- Research article
- Open Access
Constitutive expression of cathepsin K in the human intervertebral disc: new insight into disc extracellular matrix remodeling via cathepsin K and receptor activator of nuclear factor-κB ligand
Arthritis Research & Therapyvolume 13, Article number: R140 (2011)
Cathepsin K is a recently discovered cysteine protease which cleaves the triple helical domains of type I to II collagen. It has been shown to be up-regulated in synovial tissue from osteoarthritic and rheumatoid patients, and is a component in normal and nonarthritic cartilage, where it increases with aging. Studies on heart valve development have recently shown that receptor activator of nuclear factor-κB ligand (RANKL) acts during valve remodeling to promote cathepsin K expression. Since extracellular matrix remodeling is a critical component of disc structure and biomechanical function, we hypothesized that cathepsin K and RANKL may be present in the human intervertebral disc.
Studies were performed following approval of the authors' Human Subjects Institutional Review Board. Six annulus specimens from healthier Thompson grade I to II discs, and 12 specimens from more degenerate grade III to IV discs were utilized in microarray analysis of RANKL and cathepsin K gene expression. Immunohistochemistry was also performed on 15 additional disc specimens to assess the presence of RANKL and cathepsin K.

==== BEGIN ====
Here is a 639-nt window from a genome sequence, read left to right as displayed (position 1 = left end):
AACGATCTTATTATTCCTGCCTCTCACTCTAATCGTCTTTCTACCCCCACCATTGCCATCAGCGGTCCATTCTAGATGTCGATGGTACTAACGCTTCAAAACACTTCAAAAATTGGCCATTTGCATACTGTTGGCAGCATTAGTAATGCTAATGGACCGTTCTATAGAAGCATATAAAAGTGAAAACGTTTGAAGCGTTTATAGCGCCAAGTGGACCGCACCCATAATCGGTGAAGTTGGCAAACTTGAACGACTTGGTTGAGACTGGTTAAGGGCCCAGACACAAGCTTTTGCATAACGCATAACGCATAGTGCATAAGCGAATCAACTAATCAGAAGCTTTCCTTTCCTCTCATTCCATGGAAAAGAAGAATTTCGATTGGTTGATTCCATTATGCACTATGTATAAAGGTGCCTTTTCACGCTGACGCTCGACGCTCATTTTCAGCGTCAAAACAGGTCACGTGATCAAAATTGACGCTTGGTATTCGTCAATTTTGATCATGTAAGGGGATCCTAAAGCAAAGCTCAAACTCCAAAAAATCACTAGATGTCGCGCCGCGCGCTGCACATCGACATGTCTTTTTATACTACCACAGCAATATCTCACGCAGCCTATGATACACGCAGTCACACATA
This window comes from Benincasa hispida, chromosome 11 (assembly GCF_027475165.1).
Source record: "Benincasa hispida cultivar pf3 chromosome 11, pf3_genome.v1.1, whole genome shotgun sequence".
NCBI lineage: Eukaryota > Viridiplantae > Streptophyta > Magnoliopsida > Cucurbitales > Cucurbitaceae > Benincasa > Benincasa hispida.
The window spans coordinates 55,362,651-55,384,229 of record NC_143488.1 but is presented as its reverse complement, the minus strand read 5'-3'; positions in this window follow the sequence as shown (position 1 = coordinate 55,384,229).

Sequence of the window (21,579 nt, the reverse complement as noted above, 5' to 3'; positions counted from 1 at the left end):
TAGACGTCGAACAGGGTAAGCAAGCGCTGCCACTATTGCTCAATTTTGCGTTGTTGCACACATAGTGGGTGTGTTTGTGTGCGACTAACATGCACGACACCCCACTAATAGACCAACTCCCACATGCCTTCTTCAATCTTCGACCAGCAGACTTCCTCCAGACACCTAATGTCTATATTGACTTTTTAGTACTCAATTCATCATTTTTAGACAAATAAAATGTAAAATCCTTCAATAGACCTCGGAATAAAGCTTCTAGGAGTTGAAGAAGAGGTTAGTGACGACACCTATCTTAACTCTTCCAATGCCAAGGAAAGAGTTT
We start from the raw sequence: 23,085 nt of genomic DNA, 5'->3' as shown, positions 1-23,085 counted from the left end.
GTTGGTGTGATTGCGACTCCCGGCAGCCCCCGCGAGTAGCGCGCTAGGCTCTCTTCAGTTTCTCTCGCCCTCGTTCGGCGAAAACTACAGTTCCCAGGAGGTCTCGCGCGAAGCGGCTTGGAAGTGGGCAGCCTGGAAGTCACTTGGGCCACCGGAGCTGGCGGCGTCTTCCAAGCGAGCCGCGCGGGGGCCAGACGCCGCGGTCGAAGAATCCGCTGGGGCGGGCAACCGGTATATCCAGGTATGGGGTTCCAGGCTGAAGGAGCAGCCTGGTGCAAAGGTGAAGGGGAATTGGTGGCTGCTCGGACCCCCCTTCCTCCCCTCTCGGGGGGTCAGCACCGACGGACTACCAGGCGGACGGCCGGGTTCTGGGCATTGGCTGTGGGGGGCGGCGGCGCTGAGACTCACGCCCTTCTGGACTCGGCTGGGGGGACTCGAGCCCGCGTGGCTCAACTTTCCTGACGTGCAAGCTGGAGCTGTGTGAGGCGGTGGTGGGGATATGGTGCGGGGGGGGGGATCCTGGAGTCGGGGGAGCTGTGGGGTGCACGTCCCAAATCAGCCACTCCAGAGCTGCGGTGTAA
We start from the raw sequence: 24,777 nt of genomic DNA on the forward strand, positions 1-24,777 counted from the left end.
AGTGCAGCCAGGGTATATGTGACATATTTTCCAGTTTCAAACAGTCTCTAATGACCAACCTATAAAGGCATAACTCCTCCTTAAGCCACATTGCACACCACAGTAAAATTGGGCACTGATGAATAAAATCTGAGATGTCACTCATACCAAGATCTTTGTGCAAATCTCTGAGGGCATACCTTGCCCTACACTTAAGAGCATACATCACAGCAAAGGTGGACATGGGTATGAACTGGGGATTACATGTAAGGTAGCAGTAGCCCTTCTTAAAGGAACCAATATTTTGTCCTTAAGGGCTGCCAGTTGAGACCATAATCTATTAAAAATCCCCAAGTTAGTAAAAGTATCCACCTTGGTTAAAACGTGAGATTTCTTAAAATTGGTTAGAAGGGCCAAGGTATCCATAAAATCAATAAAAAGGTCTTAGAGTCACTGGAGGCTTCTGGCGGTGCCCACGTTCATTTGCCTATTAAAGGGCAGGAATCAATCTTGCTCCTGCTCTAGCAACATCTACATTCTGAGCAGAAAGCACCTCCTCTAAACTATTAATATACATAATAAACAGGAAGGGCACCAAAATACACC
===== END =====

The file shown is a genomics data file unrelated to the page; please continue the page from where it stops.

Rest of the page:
Cathepsin K gene expression was significantly greater in more degenerated grade III to IV discs compared to healthier grade I to II discs (P = 0.001). RANKL was also identified with immunohistochemistry and molecular analyses. RANKL gene expression was also significantly greater in more degenerated discs compared to healthier ones (P = 0.0001). A significant linear positive correlation was identified between expression of cathepsin K and RANKL (r2 = 92.2; P < 0.0001).
Extracellular matrix remodeling is a key element of disc biology. Our use of an appropriate antibody and gene expression studies showed that cathepsin K is indeed present in the human intervertebral disc. Immunolocalization and molecular analyses also confirmed that RANKL is present in the human disc. Expression of RANKL was found to be significantly greater in more degenerated compared to healthier discs (P = 0.0001). Cathepsin K gene expression levels showed a positive, significant correlation with RANKL expression. Based on these data, we propose that cathepsin K plays a significant role in disc matrix remodeling and in matrix degradation in the proinflammatory cytokine-rich microenvironment of the degenerating disc.